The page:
“Always the same! Or is it always different?” was the theme for this year’s FAIRTIQ Forum. The online conference took place on 14 September 2023. Leading experts from the transport sector discussed how sales and ticketing in public transport are evolving in different regions of Europe.
Mobile In-out ticketing on public transport is becoming established as an additional sales channel – with increasing usage figures. The app-based check-in/check-out and Pay-As-You-Go (PAYG) solution from the Swiss start-up FAIRTIQ is already being used successfully in many regions of Europe. At the beginning of this year’s FAIRTIQ Forum, Gian-Mattia Schucan, founder and co-CEO of the technology company reported that over 120 million public transport journeys have already been made using it.
At the online conference, more than 180 representatives of public transport companies and transport associations from Switzerland and other European countries discussed the diverse approaches and technologies simplifying sales and ticketing in European public transport. Keynote speeches and practical examples showed the various ways in which seamless and contactless travel is becoming the “new normal” – through automatic ticketing (PAYG), post-pricing and flat rates.
The transformation to sustainable mobility requires strong B2B partnerships
Keynote speaker Olga Nevska kicked off the conference with her remark that “digital technological innovations for sustainable and connected mobility are key to changes in transportation”. The CEO of Telekom MobilitySolutions shared her experiences with converting one of Germany’s largest corporate fleets into an innovative mobility provider. Demand-oriented and shared mobility services can only have a high societal impact if they are easily accessible and affordable and ensure that data is handled securely. To achieve this, transport providers must consider mobility as a holistic ecosystem. Partnerships with public transport companies or transport associations play a crucial role – “nobody can go it alone”, she explained.
The diverse application areas of in-out ticketing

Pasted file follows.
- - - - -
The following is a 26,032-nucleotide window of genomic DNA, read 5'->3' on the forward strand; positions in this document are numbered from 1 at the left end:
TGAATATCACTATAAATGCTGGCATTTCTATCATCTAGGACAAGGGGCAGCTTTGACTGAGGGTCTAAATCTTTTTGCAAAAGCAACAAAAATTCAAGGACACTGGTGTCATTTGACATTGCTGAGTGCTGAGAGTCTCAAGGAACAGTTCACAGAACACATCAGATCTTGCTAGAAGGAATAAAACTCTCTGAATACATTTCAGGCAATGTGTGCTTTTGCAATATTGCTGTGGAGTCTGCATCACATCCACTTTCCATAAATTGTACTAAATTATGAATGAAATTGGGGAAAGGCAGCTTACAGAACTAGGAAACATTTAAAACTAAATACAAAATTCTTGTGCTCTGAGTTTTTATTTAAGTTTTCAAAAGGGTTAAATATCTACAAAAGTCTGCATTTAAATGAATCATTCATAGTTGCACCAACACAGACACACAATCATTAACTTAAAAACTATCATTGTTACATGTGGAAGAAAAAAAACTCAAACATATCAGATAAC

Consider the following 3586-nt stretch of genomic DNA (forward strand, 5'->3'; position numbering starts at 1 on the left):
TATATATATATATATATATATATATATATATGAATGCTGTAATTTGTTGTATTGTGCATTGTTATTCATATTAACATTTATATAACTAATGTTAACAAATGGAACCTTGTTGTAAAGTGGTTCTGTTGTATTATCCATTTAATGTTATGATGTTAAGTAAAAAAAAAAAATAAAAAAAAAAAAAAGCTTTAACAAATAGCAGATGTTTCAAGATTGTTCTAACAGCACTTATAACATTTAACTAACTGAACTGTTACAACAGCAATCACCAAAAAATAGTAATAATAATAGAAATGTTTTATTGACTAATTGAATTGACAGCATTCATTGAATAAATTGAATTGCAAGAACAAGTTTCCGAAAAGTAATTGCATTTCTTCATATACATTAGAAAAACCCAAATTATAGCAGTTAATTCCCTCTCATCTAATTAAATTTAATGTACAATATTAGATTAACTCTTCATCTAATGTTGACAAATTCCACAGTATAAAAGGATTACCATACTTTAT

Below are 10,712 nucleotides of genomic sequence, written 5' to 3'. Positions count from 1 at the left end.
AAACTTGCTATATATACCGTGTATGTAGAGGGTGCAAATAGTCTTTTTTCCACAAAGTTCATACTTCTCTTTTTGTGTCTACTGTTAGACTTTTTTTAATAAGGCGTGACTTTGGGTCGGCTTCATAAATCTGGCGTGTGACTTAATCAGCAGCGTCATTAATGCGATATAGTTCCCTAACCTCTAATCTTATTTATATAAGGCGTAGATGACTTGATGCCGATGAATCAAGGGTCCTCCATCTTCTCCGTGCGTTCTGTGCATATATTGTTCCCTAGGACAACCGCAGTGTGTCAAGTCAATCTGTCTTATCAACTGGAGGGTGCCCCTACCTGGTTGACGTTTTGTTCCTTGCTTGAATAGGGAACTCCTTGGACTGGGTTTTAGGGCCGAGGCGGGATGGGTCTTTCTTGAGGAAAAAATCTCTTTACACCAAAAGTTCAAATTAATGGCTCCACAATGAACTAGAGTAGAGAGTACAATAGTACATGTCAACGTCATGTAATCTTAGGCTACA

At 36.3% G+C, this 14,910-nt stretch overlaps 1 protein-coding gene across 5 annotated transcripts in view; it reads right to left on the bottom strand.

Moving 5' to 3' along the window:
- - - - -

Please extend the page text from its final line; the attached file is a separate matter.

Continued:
Three practical examples from Switzerland and France showed how versatile and effective the use of in-out ticketing can be. Various implementers had their say and outlined the diverse possible uses of in-out ticketing. These examples below gave participants valuable insights into the different contexts in which in-out ticketing can be used:
Mobility as a service: the example of Roche
Nico Misselwitz, Head of FM&RE (facility management & real estate) – Digital Customer Experience & Mobility at the Swiss pharmaceutical company Roche Diagnostics, showed how companies can specifically promote the switch to public transport to make commutes as sustainable as possible. The expert observed how “our working world has changed significantly. This also affects the mobility needs of many commuters”. There is a growing number of employees at the Red Cross location in the canton of Zug and a limited number of parking spaces. “With Mobility Ambitions 2035+ we have, therefore, developed a roadmap to make commutes even more flexible, individual and target group-oriented,” Misselwitz explained.
A significant lever is comparing travel times with public transport and by car. The travel time gap is the basis for staggered parking pricing models. Those without a parking permit or those who do not use theirs will receive a mobility bonus. In the future, the concept will be converted into a mobility budget or a purpose-bound bonus model. “So that employees use public transport more, we also rely on the platform idea,” continued Misselwitz. FAIRTIQ is a strong partner for this. “In the future, for example, we will be able to technically implement incentive models or combine home office models with flexible best prices.”